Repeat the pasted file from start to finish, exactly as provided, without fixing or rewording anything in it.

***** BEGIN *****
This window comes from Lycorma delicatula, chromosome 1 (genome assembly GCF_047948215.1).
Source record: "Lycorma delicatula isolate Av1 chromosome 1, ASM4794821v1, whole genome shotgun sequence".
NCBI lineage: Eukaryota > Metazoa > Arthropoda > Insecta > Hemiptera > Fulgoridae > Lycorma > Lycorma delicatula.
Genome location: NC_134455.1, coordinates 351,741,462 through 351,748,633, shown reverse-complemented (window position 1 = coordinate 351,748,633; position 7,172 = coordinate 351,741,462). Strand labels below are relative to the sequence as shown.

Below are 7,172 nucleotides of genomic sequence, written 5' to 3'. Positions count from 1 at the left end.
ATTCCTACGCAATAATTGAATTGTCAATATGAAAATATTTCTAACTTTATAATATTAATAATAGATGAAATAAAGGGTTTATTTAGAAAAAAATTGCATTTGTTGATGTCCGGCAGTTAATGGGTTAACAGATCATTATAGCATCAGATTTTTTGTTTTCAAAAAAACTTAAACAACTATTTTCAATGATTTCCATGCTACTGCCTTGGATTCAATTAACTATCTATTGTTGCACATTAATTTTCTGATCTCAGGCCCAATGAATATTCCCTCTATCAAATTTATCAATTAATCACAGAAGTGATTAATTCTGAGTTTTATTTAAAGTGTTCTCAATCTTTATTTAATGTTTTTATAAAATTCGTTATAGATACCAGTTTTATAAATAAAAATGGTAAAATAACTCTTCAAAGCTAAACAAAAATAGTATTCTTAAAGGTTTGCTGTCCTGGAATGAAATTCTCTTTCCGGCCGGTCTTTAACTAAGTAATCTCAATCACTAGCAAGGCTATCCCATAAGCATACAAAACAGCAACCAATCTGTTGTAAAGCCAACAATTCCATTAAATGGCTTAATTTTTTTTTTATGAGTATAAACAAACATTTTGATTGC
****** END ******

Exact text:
This window comes from Lycorma delicatula, chromosome 1 (genome assembly GCF_047948215.1).
Source record: "Lycorma delicatula isolate Av1 chromosome 1, ASM4794821v1, whole genome shotgun sequence".
NCBI lineage: Eukaryota > Metazoa > Arthropoda > Insecta > Hemiptera > Fulgoridae > Lycorma > Lycorma delicatula.
Genome location: NC_134455.1, coordinates 351,741,462 through 351,748,633, shown reverse-complemented (window position 1 = coordinate 351,748,633; position 7,172 = coordinate 351,741,462). Strand labels below are relative to the sequence as shown.

Below are 7,172 nucleotides of genomic sequence, written 5' to 3'. Positions count from 1 at the left end.
ATTCCTACGCAATAATTGAATTGTCAATATGAAAATATTTCTAACTTTATAATATTAATAATAGATGAAATAAAGGGTTTATTTAGAAAAAAATTGCATTTGTTGATGTCCGGCAGTTAATGGGTTAACAGATCATTATAGCATCAGATTTTTTGTTTTCAAAAAAACTTAAACAACTATTTTCAATGATTTCCATGCTACTGCCTTGGATTCAATTAACTATCTATTGTTGCACATTAATTTTCTGATCTCAGGCCCAATGAATATTCCCTCTATCAAATTTATCAATTAATCACAGAAGTGATTAATTCTGAGTTTTATTTAAAGTGTTCTCAATCTTTATTTAATGTTTTTATAAAATTCGTTATAGATACCAGTTTTATAAATAAAAATGGTAAAATAACTCTTCAAAGCTAAACAAAAATAGTATTCTTAAAGGTTTGCTGTCCTGGAATGAAATTCTCTTTCCGGCCGGTCTTTAACTAAGTAATCTCAATCACTAGCAAGGCTATCCCATAAGCATACAAAACAGCAACCAATCTGTTGTAAAGCCAACAATTCCATTAAATGGCTTAATTTTTTTTTTATGAGTATAAACAAACATTTTGATTGC